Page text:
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Tech innovators launch ‘incubator’

Digital alliance of software engineers, coders and artists share a new co-operative work space

27 October, 2017 — By Emily Finch

Outlandish team members, from left: Vito Walker, Thea Von-Mantripp and Sam Gluck

VISITORS from as far away as a tech hub in San Francisco joined in the celebrations to launch a co-operative work space in Finsbury Park last night (Thursday).

The new space in Fonthill Road will house dozens of tech companies and was founded by Outlandish, a worker co-op which specialises in data-driven projects for positive social causes.

Outlandish was created by a former BBC tech innovator, Harry Robbins, in 2010. It in turn became a founding member of CoTech, a UK-wide alliance of worker co-ops in the digital sector.

Other members of the alliance include film production companies and web designers which offer fair wages for their workers.

“I’m very excited about the launch of the new space,” said Mr Robbins. “I think lots of things are coming together at the same time. I was at a 75,000-person co-operative in Spain, the Basque country. They are the world’s biggest co-operative, they have their own bank and their own university.

Taking a virtual tour at the party

“I think what we are starting here is in some ways very much behind what is happening in the world. Doing it in the field of technology is providing an exciting potential for future growth.”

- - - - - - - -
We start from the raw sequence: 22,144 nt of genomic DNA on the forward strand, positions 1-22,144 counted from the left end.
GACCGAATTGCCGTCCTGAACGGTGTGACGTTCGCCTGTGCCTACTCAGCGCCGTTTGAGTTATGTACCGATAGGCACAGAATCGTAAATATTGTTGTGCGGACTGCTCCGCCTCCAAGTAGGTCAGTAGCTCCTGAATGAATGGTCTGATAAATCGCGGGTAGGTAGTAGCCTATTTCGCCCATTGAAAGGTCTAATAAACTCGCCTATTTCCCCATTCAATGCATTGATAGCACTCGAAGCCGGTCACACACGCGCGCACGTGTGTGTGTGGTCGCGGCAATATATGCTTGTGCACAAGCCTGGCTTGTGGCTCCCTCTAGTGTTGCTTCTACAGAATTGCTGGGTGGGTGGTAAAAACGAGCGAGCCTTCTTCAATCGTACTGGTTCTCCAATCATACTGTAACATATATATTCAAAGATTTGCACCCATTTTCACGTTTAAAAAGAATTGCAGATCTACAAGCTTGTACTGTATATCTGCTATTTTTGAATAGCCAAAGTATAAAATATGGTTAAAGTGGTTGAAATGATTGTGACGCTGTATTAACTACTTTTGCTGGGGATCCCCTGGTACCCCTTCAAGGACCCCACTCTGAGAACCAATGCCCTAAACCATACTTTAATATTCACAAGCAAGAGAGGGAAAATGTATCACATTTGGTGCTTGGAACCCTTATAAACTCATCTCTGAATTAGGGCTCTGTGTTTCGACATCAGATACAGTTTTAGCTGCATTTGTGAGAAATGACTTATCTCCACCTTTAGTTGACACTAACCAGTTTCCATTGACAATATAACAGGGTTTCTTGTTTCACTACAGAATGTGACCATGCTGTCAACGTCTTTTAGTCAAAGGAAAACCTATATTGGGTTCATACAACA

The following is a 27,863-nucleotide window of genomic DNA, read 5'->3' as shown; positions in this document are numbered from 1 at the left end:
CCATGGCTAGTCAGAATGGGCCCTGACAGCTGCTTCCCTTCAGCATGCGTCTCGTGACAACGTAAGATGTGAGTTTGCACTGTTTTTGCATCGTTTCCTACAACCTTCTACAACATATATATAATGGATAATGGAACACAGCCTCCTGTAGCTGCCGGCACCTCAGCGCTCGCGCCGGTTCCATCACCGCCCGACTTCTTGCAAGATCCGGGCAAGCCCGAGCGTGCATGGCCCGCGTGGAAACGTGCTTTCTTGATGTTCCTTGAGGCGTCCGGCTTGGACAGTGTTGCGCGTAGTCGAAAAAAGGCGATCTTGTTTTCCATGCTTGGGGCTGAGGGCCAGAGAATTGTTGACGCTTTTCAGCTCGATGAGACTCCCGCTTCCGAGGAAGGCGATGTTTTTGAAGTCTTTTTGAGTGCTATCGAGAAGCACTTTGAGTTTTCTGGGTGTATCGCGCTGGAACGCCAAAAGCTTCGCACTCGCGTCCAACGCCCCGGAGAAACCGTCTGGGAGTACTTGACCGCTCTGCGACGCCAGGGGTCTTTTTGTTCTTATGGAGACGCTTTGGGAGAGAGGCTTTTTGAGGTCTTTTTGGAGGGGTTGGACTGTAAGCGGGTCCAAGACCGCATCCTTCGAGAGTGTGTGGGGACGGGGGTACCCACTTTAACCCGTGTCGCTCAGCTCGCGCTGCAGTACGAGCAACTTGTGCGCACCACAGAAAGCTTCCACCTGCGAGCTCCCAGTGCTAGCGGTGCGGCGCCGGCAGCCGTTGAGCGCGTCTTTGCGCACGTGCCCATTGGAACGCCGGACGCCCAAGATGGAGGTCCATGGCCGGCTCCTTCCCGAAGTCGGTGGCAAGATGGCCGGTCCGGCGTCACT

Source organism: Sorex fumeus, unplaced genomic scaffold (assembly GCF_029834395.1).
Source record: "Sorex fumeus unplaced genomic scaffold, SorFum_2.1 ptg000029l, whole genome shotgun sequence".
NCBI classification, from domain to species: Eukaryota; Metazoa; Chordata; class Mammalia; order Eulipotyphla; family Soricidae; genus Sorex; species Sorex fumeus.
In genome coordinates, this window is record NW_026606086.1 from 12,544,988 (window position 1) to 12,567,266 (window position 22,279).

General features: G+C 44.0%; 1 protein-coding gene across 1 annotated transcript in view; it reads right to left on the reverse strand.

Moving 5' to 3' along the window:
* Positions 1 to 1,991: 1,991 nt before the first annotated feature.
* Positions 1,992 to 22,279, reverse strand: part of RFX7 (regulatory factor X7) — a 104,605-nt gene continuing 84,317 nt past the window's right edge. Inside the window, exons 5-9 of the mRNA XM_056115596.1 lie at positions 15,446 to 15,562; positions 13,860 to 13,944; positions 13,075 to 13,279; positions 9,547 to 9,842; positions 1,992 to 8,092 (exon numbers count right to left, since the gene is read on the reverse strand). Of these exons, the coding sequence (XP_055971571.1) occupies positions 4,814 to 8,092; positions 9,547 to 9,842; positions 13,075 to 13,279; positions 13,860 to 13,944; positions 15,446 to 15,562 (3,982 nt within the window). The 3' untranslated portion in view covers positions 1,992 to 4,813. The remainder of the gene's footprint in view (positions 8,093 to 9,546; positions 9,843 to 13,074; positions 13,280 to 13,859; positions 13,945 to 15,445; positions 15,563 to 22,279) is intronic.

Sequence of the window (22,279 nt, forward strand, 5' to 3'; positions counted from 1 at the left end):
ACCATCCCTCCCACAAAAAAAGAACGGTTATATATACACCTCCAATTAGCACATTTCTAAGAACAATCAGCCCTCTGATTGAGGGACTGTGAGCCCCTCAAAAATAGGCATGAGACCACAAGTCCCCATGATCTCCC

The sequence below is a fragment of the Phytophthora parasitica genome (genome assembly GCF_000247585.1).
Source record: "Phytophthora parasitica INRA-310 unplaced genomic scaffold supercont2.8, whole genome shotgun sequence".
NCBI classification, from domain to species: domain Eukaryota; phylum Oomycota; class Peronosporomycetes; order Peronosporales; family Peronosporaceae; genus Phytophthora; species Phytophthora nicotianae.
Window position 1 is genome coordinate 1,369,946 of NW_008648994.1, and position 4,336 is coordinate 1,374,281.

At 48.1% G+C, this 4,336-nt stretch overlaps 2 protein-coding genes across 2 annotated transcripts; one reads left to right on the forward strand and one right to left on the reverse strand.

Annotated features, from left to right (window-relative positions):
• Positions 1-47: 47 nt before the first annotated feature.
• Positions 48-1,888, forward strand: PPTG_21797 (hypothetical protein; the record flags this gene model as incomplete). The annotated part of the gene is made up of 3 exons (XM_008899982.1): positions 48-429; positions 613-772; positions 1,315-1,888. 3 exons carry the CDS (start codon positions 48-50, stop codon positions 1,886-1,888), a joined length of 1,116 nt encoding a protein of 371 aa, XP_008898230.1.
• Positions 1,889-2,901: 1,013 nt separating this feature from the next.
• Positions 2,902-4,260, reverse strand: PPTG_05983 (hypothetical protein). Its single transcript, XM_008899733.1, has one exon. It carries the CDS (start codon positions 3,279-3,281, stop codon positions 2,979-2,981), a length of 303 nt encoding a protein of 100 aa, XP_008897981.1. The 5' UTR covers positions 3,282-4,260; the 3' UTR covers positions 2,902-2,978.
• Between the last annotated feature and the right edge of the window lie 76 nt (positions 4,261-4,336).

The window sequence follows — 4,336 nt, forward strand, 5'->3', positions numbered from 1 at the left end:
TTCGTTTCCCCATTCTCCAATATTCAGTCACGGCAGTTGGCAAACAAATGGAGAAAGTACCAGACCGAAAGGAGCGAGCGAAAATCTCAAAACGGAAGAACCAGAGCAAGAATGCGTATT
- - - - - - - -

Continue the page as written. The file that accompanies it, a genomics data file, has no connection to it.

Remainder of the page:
Outlandish’s co-op model sees its members own a share of the company and ensures the CEO is never paid more than three times the workers on the lowest wage.

The co-operative has 10 co-owners and around 20 collaborators which in­clude software engineers, coders and artists.

Their projects include the website which put in focus the cuts faced by schools throughout the country. Outlandish also revamped the Islington Tribune’s website, and its sister paper the Camden New Journal, into one of the clearest and fastest-moving news websites in the local newspaper industry, having been inspired by our campaigning and investigative journalism.

Kayleigh Walsh, who spearheaded the school cuts website last year, said she is now working on a data-driven project for charity Unicef, focusing on water sanitation to highlight the lack of clean water in developing countries.

Kayleigh Walsh and Will Choi

“My school cuts website had over a million unique visitors and it went viral throughout the world,” said Ms Walsh.

Other visitors at the launch included software developer Will Choi who sold his company Aviate based in Silicon Valley to tech giant Yahoo three years ago for millions of dollars. “I’m here on holiday but I am planning to spend more time here next year. I’m interested in what Outlandish is about and I’m trying to figure out my next project,” said Mr Choi.

Described as an “incubator” space where new tech businesses can thrive, the Finsbury Park space is managed by new company Space4 which has been set up by Outlandish and CoTech.

Polly Robbins, manager of the space, said: “Getting people face-to-face is an unbeatable way to stimulate productivity, collaborations and knowledge-sharing. Space4 builds on the co-operative model to keep costs low and benefits high.”

Szczepan Orlowski, a member of virtual reality production company Animorph, said he loved the space. Their recent project saw the northern lights projected onto headsets for visitors to Waterloo’s South Bank to enjoy.

“Having affordable desk and space hire is a great springboard for us. Meeting driven people from more experienced co-ops is also invaluable,” he said.

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